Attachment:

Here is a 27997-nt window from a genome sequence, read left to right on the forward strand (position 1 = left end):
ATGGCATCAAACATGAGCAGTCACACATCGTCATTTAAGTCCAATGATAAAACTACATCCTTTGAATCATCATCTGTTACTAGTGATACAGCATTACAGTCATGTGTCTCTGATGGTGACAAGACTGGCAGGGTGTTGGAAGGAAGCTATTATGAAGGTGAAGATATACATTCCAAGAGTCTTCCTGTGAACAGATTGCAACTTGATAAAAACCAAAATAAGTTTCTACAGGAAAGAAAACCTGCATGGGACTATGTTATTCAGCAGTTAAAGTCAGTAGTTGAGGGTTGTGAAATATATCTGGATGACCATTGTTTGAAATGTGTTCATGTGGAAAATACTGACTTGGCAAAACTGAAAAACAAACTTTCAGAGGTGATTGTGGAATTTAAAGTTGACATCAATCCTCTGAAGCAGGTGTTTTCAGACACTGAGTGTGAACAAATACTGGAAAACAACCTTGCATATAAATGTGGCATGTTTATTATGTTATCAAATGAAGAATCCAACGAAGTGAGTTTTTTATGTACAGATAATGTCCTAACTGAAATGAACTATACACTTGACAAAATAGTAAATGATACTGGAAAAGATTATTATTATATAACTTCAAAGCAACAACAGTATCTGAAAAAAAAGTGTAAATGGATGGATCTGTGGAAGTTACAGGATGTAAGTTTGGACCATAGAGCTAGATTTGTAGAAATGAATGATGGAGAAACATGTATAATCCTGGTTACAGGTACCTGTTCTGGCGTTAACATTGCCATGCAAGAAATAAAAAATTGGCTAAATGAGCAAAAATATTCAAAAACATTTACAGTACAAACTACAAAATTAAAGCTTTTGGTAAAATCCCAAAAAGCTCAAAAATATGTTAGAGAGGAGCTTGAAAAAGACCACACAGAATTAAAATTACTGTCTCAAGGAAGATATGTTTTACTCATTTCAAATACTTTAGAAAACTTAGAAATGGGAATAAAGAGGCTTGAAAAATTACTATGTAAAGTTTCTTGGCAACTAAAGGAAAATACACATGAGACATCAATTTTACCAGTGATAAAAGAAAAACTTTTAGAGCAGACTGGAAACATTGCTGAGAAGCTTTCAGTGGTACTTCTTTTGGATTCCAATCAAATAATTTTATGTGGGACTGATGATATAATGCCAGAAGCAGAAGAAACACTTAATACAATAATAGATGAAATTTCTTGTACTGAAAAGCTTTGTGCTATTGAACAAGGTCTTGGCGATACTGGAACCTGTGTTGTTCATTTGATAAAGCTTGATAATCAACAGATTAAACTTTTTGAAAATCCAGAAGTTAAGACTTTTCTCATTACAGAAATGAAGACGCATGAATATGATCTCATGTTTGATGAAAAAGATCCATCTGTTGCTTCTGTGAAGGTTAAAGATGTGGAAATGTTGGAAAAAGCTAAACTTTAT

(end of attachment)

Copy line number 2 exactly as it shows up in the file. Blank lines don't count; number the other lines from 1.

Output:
ATGGCATCAAACATGAGCAGTCACACATCGTCATTTAAGTCCAATGATAAAACTACATCCTTTGAATCATCATCTGTTACTAGTGATACAGCATTACAGTCATGTGTCTCTGATGGTGACAAGACTGGCAGGGTGTTGGAAGGAAGCTATTATGAAGGTGAAGATATACATTCCAAGAGTCTTCCTGTGAACAGATTGCAACTTGATAAAAACCAAAATAAGTTTCTACAGGAAAGAAAACCTGCATGGGACTATGTTATTCAGCAGTTAAAGTCAGTAGTTGAGGGTTGTGAAATATATCTGGATGACCATTGTTTGAAATGTGTTCATGTGGAAAATACTGACTTGGCAAAACTGAAAAACAAACTTTCAGAGGTGATTGTGGAATTTAAAGTTGACATCAATCCTCTGAAGCAGGTGTTTTCAGACACTGAGTGTGAACAAATACTGGAAAACAACCTTGCATATAAATGTGGCATGTTTATTATGTTATCAAATGAAGAATCCAACGAAGTGAGTTTTTTATGTACAGATAATGTCCTAACTGAAATGAACTATACACTTGACAAAATAGTAAATGATACTGGAAAAGATTATTATTATATAACTTCAAAGCAACAACAGTATCTGAAAAAAAAGTGTAAATGGATGGATCTGTGGAAGTTACAGGATGTAAGTTTGGACCATAGAGCTAGATTTGTAGAAATGAATGATGGAGAAACATGTATAATCCTGGTTACAGGTACCTGTTCTGGCGTTAACATTGCCATGCAAGAAATAAAAAATTGGCTAAATGAGCAAAAATATTCAAAAACATTTACAGTACAAACTACAAAATTAAAGCTTTTGGTAAAATCCCAAAAAGCTCAAAAATATGTTAGAGAGGAGCTTGAAAAAGACCACACAGAATTAAAATTACTGTCTCAAGGAAGATATGTTTTACTCATTTCAAATACTTTAGAAAACTTAGAAATGGGAATAAAGAGGCTTGAAAAATTACTATGTAAAGTTTCTTGGCAACTAAAGGAAAATACACATGAGACATCAATTTTACCAGTGATAAAAGAAAAACTTTTAGAGCAGACTGGAAACATTGCTGAGAAGCTTTCAGTGGTACTTCTTTTGGATTCCAATCAAATAATTTTATGTGGGACTGATGATATAATGCCAGAAGCAGAAGAAACACTTAATACAATAATAGATGAAATTTCTTGTACTGAAAAGCTTTGTGCTATTGAACAAGGTCTTGGCGATACTGGAACCTGTGTTGTTCATTTGATAAAGCTTGATAATCAACAGATTAAACTTTTTGAAAATCCAGAAGTTAAGACTTTTCTCATTACAGAAATGAAGACGCATGAATATGATCTCATGTTTGATGAAAAAGATCCATCTGTTGCTTCTGTGAAGGTTAAAGATGTGGAAATGTTGGAAAAAGCTAAACTTTAT